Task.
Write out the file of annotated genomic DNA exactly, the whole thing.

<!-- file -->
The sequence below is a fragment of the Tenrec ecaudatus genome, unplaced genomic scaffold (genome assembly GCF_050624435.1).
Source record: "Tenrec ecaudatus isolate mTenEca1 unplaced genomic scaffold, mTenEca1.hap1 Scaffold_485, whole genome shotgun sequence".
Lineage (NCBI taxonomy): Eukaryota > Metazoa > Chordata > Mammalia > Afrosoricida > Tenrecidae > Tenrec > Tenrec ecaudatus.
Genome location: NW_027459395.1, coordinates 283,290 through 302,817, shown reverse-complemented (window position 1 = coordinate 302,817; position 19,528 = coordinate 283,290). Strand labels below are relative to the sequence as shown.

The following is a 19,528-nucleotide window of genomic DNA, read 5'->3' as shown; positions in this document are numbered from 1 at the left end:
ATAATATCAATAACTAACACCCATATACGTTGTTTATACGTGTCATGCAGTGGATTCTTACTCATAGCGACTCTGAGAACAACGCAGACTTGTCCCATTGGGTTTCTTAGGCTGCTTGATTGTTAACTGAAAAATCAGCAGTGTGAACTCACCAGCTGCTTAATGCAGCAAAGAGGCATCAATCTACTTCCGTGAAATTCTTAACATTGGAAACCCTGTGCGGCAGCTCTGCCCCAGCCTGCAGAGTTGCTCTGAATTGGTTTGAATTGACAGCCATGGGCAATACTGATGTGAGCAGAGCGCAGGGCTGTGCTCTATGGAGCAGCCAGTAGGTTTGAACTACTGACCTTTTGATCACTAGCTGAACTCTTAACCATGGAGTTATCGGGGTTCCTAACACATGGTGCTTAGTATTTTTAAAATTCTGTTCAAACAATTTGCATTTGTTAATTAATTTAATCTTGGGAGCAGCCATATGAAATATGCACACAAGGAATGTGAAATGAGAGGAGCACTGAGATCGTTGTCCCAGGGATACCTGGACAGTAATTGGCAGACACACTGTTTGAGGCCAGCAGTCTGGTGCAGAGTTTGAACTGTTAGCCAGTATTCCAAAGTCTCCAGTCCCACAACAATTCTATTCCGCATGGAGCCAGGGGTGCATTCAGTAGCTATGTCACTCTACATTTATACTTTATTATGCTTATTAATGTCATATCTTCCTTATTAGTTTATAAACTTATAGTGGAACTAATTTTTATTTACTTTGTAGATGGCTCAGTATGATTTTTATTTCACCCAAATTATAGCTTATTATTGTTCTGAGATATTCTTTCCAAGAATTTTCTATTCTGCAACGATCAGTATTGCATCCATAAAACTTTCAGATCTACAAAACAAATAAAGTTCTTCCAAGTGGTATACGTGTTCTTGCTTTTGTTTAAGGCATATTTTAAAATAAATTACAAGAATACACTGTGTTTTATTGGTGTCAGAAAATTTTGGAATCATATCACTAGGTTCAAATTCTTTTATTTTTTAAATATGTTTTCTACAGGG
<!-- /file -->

The sequence below is a fragment of the Tenrec ecaudatus genome, unplaced genomic scaffold (genome assembly GCF_050624435.1).
Source record: "Tenrec ecaudatus isolate mTenEca1 unplaced genomic scaffold, mTenEca1.hap1 Scaffold_485, whole genome shotgun sequence".
Lineage (NCBI taxonomy): Eukaryota > Metazoa > Chordata > Mammalia > Afrosoricida > Tenrecidae > Tenrec > Tenrec ecaudatus.
Genome location: NW_027459395.1, coordinates 283,290 through 302,817, shown reverse-complemented (window position 1 = coordinate 302,817; position 19,528 = coordinate 283,290). Strand labels below are relative to the sequence as shown.

The following is a 19,528-nucleotide window of genomic DNA, read 5'->3' as shown; positions in this document are numbered from 1 at the left end:
ATAATATCAATAACTAACACCCATATACGTTGTTTATACGTGTCATGCAGTGGATTCTTACTCATAGCGACTCTGAGAACAACGCAGACTTGTCCCATTGGGTTTCTTAGGCTGCTTGATTGTTAACTGAAAAATCAGCAGTGTGAACTCACCAGCTGCTTAATGCAGCAAAGAGGCATCAATCTACTTCCGTGAAATTCTTAACATTGGAAACCCTGTGCGGCAGCTCTGCCCCAGCCTGCAGAGTTGCTCTGAATTGGTTTGAATTGACAGCCATGGGCAATACTGATGTGAGCAGAGCGCAGGGCTGTGCTCTATGGAGCAGCCAGTAGGTTTGAACTACTGACCTTTTGATCACTAGCTGAACTCTTAACCATGGAGTTATCGGGGTTCCTAACACATGGTGCTTAGTATTTTTAAAATTCTGTTCAAACAATTTGCATTTGTTAATTAATTTAATCTTGGGAGCAGCCATATGAAATATGCACACAAGGAATGTGAAATGAGAGGAGCACTGAGATCGTTGTCCCAGGGATACCTGGACAGTAATTGGCAGACACACTGTTTGAGGCCAGCAGTCTGGTGCAGAGTTTGAACTGTTAGCCAGTATTCCAAAGTCTCCAGTCCCACAACAATTCTATTCCGCATGGAGCCAGGGGTGCATTCAGTAGCTATGTCACTCTACATTTATACTTTATTATGCTTATTAATGTCATATCTTCCTTATTAGTTTATAAACTTATAGTGGAACTAATTTTTATTTACTTTGTAGATGGCTCAGTATGATTTTTATTTCACCCAAATTATAGCTTATTATTGTTCTGAGATATTCTTTCCAAGAATTTTCTATTCTGCAACGATCAGTATTGCATCCATAAAACTTTCAGATCTACAAAACAAATAAAGTTCTTCCAAGTGGTATACGTGTTCTTGCTTTTGTTTAAGGCATATTTTAAAATAAATTACAAGAATACACTGTGTTTTATTGGTGTCAGAAAATTTTGGAATCATATCACTAGGTTCAAATTCTTTTATTTTTTAAATATGTTTTCTACAGGG